Jill Ker Conway — an acclaimed scholar and author who served from 1975 to 1985 as president of Smith College — died Friday, June 1, at her home in Boston. Conway was the first woman to serve as president of Smith.
Science and humanities research fellowships, career promotions and new publications are among the recent accomplishments of Smith students, faculty, staff and alumnae. Read about them in the latest People News column.
The Smith College Museum of Art has acquired Morning in the Bowl of Night, 1973, a painting by the historically significant American artist and teacher Alma Thomas (1891–1978), who lived and worked mainly in Washington, D.C. and was active in the art movement known as the Washington Color School. Using bright, primary colors and geometric royal blue shapes that cover the surface of the painting from edge to edge, Morning in the Bowl of Night at once embodies and departs from what in the 1960s became Thomas’s characteristic, bold approach to abstraction.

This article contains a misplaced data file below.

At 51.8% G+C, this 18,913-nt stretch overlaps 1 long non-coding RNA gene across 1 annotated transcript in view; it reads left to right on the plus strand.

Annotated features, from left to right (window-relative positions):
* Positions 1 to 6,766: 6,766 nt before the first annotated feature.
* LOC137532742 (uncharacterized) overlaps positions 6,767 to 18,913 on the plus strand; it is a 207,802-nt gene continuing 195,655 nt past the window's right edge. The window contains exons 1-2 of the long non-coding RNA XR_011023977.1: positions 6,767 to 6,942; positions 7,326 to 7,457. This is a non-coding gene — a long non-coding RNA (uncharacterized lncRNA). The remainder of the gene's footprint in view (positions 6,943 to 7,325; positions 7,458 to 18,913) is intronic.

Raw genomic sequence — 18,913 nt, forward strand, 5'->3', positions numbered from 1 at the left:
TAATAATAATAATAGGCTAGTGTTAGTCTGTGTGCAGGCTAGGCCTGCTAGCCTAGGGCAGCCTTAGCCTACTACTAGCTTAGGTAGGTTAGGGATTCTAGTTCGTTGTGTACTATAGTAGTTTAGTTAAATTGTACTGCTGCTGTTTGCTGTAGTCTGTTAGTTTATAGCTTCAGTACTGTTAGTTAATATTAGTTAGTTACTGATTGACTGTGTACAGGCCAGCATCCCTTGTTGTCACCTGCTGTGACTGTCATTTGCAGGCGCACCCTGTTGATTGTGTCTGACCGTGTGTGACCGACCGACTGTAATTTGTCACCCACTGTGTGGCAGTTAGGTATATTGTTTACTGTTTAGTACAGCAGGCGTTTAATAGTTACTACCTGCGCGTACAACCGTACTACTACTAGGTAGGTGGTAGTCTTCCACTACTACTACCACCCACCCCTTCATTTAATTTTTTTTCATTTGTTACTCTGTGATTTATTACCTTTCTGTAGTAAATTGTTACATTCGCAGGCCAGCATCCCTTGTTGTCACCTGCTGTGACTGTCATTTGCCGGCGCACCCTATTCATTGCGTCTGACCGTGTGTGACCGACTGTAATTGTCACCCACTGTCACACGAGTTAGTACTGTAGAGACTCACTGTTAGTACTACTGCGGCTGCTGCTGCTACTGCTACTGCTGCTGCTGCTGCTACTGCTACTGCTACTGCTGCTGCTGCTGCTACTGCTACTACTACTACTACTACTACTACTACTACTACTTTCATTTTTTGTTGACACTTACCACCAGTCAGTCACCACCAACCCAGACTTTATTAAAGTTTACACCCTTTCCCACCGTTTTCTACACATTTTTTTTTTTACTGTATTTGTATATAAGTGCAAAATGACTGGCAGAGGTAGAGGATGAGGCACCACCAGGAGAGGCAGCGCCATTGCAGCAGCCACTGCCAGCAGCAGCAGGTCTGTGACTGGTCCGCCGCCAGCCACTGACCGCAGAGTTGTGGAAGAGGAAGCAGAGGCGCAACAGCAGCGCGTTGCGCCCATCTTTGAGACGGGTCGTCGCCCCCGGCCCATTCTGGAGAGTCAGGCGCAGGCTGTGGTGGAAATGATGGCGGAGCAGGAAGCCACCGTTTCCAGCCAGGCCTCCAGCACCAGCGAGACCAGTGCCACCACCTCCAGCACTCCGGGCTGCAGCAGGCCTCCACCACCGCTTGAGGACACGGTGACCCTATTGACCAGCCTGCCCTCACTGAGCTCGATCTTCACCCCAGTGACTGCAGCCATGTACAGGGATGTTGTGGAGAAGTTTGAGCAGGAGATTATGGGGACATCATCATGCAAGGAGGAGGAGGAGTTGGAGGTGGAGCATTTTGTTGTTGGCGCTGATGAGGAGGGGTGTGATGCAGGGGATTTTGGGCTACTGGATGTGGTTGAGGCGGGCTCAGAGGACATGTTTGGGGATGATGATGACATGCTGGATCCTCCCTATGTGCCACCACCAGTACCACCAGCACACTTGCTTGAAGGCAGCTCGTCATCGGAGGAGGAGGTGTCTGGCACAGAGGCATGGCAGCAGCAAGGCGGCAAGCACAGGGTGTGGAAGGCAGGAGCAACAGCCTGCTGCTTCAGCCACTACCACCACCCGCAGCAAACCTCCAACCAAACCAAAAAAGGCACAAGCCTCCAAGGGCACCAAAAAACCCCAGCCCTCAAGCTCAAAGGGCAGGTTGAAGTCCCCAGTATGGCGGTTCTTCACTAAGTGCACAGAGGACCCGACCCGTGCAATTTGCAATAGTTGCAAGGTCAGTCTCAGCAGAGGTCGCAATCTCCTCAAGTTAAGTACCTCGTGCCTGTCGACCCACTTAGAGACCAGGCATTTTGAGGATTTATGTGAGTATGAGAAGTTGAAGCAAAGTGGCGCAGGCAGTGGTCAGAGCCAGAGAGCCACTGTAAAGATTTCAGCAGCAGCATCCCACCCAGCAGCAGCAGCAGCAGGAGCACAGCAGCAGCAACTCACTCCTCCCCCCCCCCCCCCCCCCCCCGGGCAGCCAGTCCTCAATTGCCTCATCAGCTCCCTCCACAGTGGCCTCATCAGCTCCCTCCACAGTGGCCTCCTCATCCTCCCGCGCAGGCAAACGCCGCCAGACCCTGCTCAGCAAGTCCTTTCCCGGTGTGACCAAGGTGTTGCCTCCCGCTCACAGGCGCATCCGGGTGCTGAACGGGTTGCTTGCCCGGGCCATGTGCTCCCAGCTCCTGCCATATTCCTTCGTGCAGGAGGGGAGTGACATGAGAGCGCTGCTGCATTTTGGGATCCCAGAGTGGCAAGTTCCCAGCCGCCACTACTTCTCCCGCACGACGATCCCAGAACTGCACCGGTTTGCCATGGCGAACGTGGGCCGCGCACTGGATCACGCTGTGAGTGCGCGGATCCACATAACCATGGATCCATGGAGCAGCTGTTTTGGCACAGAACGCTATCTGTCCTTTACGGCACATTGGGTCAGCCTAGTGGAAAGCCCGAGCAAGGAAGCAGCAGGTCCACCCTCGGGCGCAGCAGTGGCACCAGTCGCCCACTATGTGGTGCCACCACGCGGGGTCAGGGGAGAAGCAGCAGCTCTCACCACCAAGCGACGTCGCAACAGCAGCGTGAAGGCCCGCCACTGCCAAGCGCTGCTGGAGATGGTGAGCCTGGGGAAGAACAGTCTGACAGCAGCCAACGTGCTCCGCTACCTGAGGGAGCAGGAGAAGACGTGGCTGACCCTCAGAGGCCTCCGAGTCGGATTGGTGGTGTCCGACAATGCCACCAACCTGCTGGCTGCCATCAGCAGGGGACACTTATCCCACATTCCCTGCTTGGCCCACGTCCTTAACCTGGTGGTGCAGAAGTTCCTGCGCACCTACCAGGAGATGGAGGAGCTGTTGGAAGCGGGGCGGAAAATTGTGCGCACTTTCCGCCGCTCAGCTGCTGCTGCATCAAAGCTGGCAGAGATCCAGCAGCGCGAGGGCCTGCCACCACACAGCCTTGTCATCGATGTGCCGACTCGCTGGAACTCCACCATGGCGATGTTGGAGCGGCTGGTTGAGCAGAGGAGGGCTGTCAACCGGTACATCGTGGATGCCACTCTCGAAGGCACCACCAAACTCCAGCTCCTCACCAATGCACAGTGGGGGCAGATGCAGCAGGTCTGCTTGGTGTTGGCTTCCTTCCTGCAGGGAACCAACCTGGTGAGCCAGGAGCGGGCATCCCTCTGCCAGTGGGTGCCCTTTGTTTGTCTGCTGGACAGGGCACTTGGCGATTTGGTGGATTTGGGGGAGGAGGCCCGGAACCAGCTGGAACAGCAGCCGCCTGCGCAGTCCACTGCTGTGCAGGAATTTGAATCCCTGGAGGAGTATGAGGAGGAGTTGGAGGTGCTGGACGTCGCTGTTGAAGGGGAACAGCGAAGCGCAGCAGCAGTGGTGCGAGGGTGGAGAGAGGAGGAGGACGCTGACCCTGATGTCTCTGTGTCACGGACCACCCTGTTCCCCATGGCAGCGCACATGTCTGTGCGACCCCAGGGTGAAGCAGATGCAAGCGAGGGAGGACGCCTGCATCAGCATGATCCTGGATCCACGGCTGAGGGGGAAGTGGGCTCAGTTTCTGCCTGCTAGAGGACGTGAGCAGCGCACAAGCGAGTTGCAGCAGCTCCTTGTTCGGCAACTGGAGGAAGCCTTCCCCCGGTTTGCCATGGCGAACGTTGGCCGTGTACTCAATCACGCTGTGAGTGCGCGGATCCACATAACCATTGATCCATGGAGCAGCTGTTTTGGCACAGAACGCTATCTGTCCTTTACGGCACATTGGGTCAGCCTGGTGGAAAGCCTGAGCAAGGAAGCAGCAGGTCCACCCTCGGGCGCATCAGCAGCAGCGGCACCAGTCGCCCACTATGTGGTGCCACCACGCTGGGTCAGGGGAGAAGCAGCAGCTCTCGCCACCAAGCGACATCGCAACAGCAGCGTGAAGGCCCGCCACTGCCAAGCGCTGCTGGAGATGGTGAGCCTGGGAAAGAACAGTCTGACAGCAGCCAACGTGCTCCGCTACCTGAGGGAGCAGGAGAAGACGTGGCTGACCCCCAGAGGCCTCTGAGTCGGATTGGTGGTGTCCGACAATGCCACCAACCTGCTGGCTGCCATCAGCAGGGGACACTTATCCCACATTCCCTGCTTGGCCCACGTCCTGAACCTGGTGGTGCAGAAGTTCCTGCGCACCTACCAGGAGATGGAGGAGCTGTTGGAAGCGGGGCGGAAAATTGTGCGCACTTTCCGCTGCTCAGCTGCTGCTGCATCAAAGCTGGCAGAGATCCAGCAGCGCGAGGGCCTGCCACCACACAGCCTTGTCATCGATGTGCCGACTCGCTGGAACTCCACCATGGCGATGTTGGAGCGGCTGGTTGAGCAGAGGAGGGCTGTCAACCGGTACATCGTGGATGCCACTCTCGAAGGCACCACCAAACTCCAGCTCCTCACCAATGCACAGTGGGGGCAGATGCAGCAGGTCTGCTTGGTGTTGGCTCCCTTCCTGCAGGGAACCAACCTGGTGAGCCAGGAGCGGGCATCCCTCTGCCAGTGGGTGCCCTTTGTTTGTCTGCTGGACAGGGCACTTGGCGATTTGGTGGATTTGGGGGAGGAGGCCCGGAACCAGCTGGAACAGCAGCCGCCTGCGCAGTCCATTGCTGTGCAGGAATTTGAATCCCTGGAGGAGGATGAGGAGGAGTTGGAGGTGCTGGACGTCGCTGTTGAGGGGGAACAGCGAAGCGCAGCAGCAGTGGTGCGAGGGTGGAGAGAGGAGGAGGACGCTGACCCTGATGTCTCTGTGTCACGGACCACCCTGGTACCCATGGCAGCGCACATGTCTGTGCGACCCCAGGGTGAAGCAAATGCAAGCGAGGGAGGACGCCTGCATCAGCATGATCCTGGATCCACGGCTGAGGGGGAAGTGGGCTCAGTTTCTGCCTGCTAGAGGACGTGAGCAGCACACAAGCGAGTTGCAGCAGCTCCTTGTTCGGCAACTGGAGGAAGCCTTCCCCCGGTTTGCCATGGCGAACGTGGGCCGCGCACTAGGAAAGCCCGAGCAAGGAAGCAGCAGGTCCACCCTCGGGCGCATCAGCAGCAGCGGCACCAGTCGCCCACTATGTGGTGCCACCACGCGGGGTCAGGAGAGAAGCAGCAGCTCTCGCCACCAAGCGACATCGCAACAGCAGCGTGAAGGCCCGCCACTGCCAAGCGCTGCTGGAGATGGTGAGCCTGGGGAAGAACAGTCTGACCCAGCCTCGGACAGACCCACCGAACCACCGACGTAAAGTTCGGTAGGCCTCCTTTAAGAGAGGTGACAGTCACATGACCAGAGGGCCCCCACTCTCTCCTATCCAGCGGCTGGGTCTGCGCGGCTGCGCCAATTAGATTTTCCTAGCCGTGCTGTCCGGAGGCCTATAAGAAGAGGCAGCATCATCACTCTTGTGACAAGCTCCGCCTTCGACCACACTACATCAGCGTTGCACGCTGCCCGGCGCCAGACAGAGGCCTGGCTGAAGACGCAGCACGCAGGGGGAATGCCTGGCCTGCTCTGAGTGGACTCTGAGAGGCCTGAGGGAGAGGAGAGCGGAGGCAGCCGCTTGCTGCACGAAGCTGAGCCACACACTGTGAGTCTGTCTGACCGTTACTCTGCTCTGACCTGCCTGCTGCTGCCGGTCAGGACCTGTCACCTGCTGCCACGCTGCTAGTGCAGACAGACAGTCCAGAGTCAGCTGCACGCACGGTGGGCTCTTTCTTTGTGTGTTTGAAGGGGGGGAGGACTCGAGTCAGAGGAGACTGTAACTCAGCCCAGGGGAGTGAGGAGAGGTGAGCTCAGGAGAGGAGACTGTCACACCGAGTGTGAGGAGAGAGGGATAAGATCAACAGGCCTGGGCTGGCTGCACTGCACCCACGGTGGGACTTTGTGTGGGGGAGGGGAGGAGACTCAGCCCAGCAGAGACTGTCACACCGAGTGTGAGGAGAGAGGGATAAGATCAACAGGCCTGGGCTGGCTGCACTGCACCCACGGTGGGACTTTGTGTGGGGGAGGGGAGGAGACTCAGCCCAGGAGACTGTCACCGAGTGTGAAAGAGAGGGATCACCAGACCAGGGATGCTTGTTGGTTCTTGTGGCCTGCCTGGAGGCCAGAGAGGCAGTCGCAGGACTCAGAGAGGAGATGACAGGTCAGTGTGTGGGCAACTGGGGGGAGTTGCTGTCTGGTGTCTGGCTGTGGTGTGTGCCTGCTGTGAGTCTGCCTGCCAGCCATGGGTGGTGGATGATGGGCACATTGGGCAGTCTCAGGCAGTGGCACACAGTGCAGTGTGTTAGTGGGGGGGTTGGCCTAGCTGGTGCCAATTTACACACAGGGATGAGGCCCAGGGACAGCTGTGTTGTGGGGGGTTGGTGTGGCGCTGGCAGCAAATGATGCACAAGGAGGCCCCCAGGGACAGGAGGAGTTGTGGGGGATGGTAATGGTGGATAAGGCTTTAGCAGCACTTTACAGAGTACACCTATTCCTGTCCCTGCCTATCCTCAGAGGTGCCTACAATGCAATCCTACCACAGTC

Work on Neilson Library is set to fully resume the week after Commencement, following a six-week schedule adjustment. While behind-the-scenes work on the project continued after the unexpected March 9 collapse of the building’s west pavilion cornice, demolition and heavy construction have been temporarily on hold. (No one was injured in the March 9 collapse, and no surrounding buildings or trees were damaged.) Here's what Peter Gagnon, director of capital construction, had to say about the Neilson Library project.
At an event earlier this month in the Campus Center Carroll Room, President Kathleen McCartney thanked 14 retiring faculty members for their more than 500 years of combined service to the college.